Father Joe’s works to help people find shelter
Good Morning, I’m Debbie Cruz….it’s Wednesday, August 30th.
How a Father Joe’s Villages team helps people move off the street and into shelter. More on that next. But first... let’s do the headlines….
It’s going to be another scorcher in the county today.
The National Weather Service says the heat could be potentially dangerous.
An excessive heat warning for the county’s inland valleys and desert areas ends at 8 tonight.
Temperatures are expected to reach the low 100s in the county’s inland valleys, in the deserts, temps will be around 114 and in the mountains, it will be in the low 90s.
If you need a place to cool down today, there’s a list of cool zones on the county’s website.
Forecasters say there is some relief for the rest of the week, as temps start to cool down a little.
The construction of a new billion-dollar Rady Children’s Hospital building is underway.
The 7-story Intensive Care Unit and Emergency Services Pavilion will have a new emergency department, advanced pediatric, neonatal and cardiac I-C-Us, and more.
According to a statement from the hospital, the facility will also include child-friendly areas, and single patient rooms with space for
caregivers to stay.
It’s scheduled to open in 20-27.
A 35-day streak of increases to the average price of a gallon of regular gas in the county has come to an end.
The price rose nearly 42-cents a gallon over the last month.
It was the longest streak since March of last year.
A petroleum analyst says, nationally, the average price of gas has fallen over the last week because wholesale prices have been under less seasonal pressure as the summer driving season ends.
The average price of a gallon of regular gas in the county is about 5-dollars-and-36 cents.
That’s 32 cents higher than last month.
From KPBS, you’re listening to San Diego News Now. Stay with me for more of the local news you need.
The city of San Diego began enforcing its unsafe camping ordinance about a month ago.
That has resulted in fewer homeless encampments downtown, but there’s still not enough shelter beds for everyone who needs one.
Reporter Melissa Mae recently rode along with Father Joe’s Villages street health outreach team to learn more about what it takes to help people move off the street and into shelter.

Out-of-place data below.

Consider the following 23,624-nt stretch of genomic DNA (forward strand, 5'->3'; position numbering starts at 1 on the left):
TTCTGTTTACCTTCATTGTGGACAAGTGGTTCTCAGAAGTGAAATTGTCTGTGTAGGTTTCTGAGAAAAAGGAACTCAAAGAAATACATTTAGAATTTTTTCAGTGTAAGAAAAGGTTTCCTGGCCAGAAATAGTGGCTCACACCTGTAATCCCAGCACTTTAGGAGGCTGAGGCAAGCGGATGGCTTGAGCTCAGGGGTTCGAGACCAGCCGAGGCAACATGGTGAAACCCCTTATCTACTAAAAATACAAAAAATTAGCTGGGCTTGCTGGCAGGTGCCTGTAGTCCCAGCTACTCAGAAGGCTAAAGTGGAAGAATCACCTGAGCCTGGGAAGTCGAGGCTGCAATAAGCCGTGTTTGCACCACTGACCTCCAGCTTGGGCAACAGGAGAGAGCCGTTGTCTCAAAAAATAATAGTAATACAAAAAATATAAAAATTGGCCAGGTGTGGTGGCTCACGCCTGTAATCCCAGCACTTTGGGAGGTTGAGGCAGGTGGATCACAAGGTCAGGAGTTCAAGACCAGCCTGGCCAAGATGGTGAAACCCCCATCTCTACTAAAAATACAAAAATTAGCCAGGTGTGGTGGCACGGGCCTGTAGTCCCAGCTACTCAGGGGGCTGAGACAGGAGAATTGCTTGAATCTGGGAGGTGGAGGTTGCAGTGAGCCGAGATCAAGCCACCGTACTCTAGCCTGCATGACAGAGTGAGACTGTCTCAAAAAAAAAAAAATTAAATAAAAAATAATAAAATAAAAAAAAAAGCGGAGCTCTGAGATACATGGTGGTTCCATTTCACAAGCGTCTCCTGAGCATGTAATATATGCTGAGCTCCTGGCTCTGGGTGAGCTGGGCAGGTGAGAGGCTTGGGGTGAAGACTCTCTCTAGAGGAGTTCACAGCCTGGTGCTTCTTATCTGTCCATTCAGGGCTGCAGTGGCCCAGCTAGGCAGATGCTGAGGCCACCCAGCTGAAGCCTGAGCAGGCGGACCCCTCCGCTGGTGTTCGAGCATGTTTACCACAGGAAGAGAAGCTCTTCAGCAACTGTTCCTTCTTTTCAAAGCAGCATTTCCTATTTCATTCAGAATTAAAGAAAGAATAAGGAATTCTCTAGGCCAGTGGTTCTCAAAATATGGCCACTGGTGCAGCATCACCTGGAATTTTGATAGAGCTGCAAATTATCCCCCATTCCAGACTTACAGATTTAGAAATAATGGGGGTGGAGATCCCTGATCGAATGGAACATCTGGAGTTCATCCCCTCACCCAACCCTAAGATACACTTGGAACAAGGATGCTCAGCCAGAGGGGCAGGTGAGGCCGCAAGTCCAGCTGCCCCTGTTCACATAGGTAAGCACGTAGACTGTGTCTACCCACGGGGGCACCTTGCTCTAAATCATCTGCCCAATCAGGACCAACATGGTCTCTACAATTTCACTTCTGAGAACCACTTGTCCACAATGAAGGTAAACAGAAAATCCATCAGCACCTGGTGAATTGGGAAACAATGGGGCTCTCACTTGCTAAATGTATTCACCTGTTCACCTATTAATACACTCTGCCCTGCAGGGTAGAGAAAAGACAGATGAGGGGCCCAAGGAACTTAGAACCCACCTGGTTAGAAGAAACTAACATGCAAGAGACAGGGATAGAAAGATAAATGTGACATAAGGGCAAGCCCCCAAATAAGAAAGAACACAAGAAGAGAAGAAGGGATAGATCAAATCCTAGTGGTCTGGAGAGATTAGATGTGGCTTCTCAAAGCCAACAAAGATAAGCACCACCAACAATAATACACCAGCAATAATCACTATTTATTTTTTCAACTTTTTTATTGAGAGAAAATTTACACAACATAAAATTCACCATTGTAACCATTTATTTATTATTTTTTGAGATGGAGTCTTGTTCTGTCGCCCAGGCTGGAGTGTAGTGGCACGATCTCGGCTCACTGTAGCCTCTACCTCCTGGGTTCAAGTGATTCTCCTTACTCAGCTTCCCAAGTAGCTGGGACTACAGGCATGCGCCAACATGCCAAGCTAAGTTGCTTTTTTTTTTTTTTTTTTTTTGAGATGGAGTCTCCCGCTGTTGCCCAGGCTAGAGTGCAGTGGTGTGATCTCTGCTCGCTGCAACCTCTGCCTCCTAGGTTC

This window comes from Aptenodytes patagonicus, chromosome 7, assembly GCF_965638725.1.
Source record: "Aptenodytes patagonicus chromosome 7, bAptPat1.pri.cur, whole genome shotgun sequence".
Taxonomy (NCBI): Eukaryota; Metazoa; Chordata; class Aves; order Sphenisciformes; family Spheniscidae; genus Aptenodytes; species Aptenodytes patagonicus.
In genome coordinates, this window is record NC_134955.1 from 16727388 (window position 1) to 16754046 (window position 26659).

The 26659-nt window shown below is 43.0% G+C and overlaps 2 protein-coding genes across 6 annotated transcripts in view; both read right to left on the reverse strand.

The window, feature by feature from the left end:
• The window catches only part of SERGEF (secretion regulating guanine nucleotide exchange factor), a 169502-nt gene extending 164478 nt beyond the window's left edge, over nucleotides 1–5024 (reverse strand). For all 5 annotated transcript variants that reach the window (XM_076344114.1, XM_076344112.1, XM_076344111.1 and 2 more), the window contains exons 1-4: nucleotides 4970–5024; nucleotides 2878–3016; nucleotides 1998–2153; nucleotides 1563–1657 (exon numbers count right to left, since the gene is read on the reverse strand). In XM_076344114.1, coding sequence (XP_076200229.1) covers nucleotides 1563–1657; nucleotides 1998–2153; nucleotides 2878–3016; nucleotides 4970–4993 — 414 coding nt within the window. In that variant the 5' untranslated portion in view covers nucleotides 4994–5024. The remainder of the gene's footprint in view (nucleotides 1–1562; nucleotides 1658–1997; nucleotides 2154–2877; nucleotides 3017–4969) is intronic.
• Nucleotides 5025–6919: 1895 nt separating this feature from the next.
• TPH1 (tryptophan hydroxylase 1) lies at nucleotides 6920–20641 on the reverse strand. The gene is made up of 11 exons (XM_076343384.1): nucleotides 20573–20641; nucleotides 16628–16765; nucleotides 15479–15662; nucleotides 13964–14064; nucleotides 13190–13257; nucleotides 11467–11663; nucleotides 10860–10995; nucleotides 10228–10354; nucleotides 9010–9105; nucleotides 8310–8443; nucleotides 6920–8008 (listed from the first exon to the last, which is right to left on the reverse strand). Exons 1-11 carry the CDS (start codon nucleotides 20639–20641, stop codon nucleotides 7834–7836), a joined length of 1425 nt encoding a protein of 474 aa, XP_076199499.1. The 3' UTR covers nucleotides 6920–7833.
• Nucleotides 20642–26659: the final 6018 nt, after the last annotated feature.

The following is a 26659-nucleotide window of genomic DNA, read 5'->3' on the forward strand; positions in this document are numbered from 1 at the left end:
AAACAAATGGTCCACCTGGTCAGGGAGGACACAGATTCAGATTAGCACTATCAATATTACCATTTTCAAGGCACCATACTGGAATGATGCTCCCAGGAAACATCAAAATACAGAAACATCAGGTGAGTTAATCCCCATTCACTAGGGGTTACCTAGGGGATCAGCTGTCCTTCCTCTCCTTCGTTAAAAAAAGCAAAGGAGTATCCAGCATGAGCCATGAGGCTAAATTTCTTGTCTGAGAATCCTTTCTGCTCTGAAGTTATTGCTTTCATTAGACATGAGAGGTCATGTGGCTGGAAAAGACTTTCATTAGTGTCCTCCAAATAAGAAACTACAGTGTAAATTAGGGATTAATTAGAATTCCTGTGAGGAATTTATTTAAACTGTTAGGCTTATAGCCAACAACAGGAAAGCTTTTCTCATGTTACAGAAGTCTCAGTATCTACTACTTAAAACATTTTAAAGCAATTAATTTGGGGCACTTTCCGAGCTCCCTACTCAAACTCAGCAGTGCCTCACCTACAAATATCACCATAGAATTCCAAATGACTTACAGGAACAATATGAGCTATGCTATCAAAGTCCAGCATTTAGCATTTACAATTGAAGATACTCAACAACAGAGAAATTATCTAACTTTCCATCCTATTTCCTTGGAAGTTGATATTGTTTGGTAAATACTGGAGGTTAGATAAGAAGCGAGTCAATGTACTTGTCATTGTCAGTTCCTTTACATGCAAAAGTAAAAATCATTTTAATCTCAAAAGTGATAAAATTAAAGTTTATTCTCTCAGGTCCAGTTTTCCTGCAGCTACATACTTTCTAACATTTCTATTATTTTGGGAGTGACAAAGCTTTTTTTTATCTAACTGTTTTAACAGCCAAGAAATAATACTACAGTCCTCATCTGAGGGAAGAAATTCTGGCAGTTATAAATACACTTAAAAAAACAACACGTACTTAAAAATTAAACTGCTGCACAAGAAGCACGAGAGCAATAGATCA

If you’re ever in downtown San Diego, you may see a bright blue and orange van drive by… But it’s not just a van, it’s a lifeline for people experiencing homelessness. Michelle LeFever Father Joe’s Villages “We don’t give up on people no matter what. We have clients, like I said, somedays they’re willing to work with us and they’re willing to accept our help and then they aren’t, but no matter what, we don’t give up on them. We keep coming back, even when they don’t want us to.” That’s Father Joe’s Villages Street Health Team Outreach Worker Michelle LeFever. The team’s daily interactions start with offering what they call tools of engagement. Michelle LeFever Father Joe’s Villages “Hey guys, anybody need some water and snacks? (YES!) Supervisor Jennifer Wilkins also trains clients to use Narcan, which can reverse opioid overdoses. Jennifer Wilkens Father Joe’s Villages “You can do a sternum rub to see if they have any signs of life and if not you can take out the second dose and then do another dose in the nostril. But make sure that you are calling for emergency services or asking someone to help you. (Ok, thank you.)” According to the county medical examiner 214 unsheltered residents have died from overdoses so far in 2023, most were from fentanyl. Steven Brown has been living on the streets for the last six months. Steven Brown Unsheltered Resident “Without them I couldn’t be walking right now. My leg was really infected. It was bad and it was hurt. They looked at it and said, ‘Hey, we have a solution for you.’ And they gave me medication and everything I needed. I couldn’t have done it without ‘em. I didn’t know what to do without ‘em.” Every day is different for the team, but one thing is always consistent, they make an impact in the lives of homeless San Diegans. Jennifer Wilkens Father Joe’s Villages “We see people physically heal. We see people's health get better because they started taking their medications. We see people start practicing safer use practices and so their use is causing less harm.” And sometimes that impact builds trust and leads to success stories like Ruthie Lavinia Wilson’s… Michelle LeFever Father Joe’s Villages “She was always so inebriated I couldn’t help her get her documents to get permanent supportive housing. It took me over a year to get her birth certificate.” After a life filled with traumatic experiences, Wilson says she lived on the streets in San Diego for the last three years. Ruthie Lavinia Wilson Former Unsheltered Resident “I was raped at 15. I had a baby and my parents put me out and I’ve been abused and I was left out in the desert for dead. My ex-husband, he pulled both my arms out of their sockets and I decided to become homeless so he couldn’t find me.” Ruthie Lavinia Wilson // Former Unsheltered Resident “One thing led to another, I ended up sleeping outside of Ralph’s on the street. These guys came in and swooped me up and they came every week to make sure they found me and take care of my wounds.” The San Diego District Attorney’s office says people who are homeless in San Diego are 12 times more likely to be assaulted than the general population. Ruthie Lavinia Wilson Former Unsheltered Resident “You don’t want to get beat up. You don’t want to get raped. You don’t want to get robbed cause it’s all a possibility. You don’t sleep because you’re afraid to sleep.” But recently Wilson moved into her own apartment. Jennifer Wilkens Father Joe’s Villages “Ruthi! Wow! (This is my place). This is amazing! With her receipt for paying her first month’s rent in hand Wilson credits LeFever for never giving up on her. Ruthie Lavinia Wilson Former Unsheltered Resident “She made it a point that I didn’t fall through the cracks.” Getting people into housing is the ultimate success for the street health team, but LeFever counts all the milestones. Michelle LeFever Father Joe’s Villages “They want to have the conversation of, ‘Hey I want to get clean and sober. Can you help me?’ And we’ve helped people and I’ve delivered people to detox, to rehab and I’ve watched them successfully finish and successfully move on with their lives.” In the last year, the team has helped move about 20 people into permanent housing and almost 60 into shelters. But in July more than 1,500 people were living on the streets of downtown San Diego. Melissa Mae KPBS News.